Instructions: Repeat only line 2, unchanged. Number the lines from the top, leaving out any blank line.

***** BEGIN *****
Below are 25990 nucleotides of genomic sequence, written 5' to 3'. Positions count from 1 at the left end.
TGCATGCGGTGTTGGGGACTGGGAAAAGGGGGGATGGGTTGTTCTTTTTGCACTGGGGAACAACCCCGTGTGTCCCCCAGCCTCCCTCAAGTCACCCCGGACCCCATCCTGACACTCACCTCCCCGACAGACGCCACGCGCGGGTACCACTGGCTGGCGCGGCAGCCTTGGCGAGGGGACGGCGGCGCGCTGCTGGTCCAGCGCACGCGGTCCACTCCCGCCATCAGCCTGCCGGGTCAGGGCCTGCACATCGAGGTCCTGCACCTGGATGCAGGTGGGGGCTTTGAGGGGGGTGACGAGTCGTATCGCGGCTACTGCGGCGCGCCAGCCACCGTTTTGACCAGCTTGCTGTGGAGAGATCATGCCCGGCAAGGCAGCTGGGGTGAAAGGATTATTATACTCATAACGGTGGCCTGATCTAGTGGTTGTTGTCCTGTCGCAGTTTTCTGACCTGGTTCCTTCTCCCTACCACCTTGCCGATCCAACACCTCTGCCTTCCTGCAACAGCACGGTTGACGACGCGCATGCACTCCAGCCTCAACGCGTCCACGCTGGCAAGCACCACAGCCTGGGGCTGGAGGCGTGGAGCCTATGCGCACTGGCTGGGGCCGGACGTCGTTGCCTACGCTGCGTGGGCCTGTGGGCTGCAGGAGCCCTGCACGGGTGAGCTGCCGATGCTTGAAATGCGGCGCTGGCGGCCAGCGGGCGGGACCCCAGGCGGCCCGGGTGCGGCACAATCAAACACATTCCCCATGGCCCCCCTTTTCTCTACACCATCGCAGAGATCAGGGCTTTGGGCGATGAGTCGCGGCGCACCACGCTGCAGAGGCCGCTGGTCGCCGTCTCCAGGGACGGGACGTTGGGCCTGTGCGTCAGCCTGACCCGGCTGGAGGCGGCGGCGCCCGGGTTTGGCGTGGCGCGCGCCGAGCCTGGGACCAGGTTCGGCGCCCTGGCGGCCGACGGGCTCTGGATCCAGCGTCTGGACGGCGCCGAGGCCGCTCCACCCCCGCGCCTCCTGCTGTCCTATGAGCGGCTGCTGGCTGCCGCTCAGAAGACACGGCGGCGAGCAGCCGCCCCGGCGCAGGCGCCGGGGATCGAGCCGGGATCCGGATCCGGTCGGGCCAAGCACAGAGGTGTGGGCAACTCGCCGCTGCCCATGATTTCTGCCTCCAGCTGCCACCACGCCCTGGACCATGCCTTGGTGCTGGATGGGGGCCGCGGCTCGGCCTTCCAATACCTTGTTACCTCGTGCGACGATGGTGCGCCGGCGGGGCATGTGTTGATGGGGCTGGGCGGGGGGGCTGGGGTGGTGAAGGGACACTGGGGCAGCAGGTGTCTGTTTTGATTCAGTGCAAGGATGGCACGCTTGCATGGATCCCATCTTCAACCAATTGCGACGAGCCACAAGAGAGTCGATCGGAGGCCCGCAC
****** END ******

TGCATGCGGTGTTGGGGACTGGGAAAAGGGGGGATGGGTTGTTCTTTTTGCACTGGGGAACAACCCCGTGTGTCCCCCAGCCTCCCTCAAGTCACCCCGGACCCCATCCTGACACTCACCTCCCCGACAGACGCCACGCGCGGGTACCACTGGCTGGCGCGGCAGCCTTGGCGAGGGGACGGCGGCGCGCTGCTGGTCCAGCGCACGCGGTCCACTCCCGCCATCAGCCTGCCGGGTCAGGGCCTGCACATCGAGGTCCTGCACCTGGATGCAGGTGGGGGCTTTGAGGGGGGTGACGAGTCGTATCGCGGCTACTGCGGCGCGCCAGCCACCGTTTTGACCAGCTTGCTGTGGAGAGATCATGCCCGGCAAGGCAGCTGGGGTGAAAGGATTATTATACTCATAACGGTGGCCTGATCTAGTGGTTGTTGTCCTGTCGCAGTTTTCTGACCTGGTTCCTTCTCCCTACCACCTTGCCGATCCAACACCTCTGCCTTCCTGCAACAGCACGGTTGACGACGCGCATGCACTCCAGCCTCAACGCGTCCACGCTGGCAAGCACCACAGCCTGGGGCTGGAGGCGTGGAGCCTATGCGCACTGGCTGGGGCCGGACGTCGTTGCCTACGCTGCGTGGGCCTGTGGGCTGCAGGAGCCCTGCACGGGTGAGCTGCCGATGCTTGAAATGCGGCGCTGGCGGCCAGCGGGCGGGACCCCAGGCGGCCCGGGTGCGGCACAATCAAACACATTCCCCATGGCCCCCCTTTTCTCTACACCATCGCAGAGATCAGGGCTTTGGGCGATGAGTCGCGGCGCACCACGCTGCAGAGGCCGCTGGTCGCCGTCTCCAGGGACGGGACGTTGGGCCTGTGCGTCAGCCTGACCCGGCTGGAGGCGGCGGCGCCCGGGTTTGGCGTGGCGCGCGCCGAGCCTGGGACCAGGTTCGGCGCCCTGGCGGCCGACGGGCTCTGGATCCAGCGTCTGGACGGCGCCGAGGCCGCTCCACCCCCGCGCCTCCTGCTGTCCTATGAGCGGCTGCTGGCTGCCGCTCAGAAGACACGGCGGCGAGCAGCCGCCCCGGCGCAGGCGCCGGGGATCGAGCCGGGATCCGGATCCGGTCGGGCCAAGCACAGAGGTGTGGGCAACTCGCCGCTGCCCATGATTTCTGCCTCCAGCTGCCACCACGCCCTGGACCATGCCTTGGTGCTGGATGGGGGCCGCGGCTCGGCCTTCCAATACCTTGTTACCTCGTGCGACGATGGTGCGCCGGCGGGGCATGTGTTGATGGGGCTGGGCGGGGGGGCTGGGGTGGTGAAGGGACACTGGGGCAGCAGGTGTCTGTTTTGATTCAGTGCAAGGATGGCACGCTTGCATGGATCCCATCTTCAACCAATTGCGACGAGCCACAAGAGAGTCGATCGGAGGCCCGCAC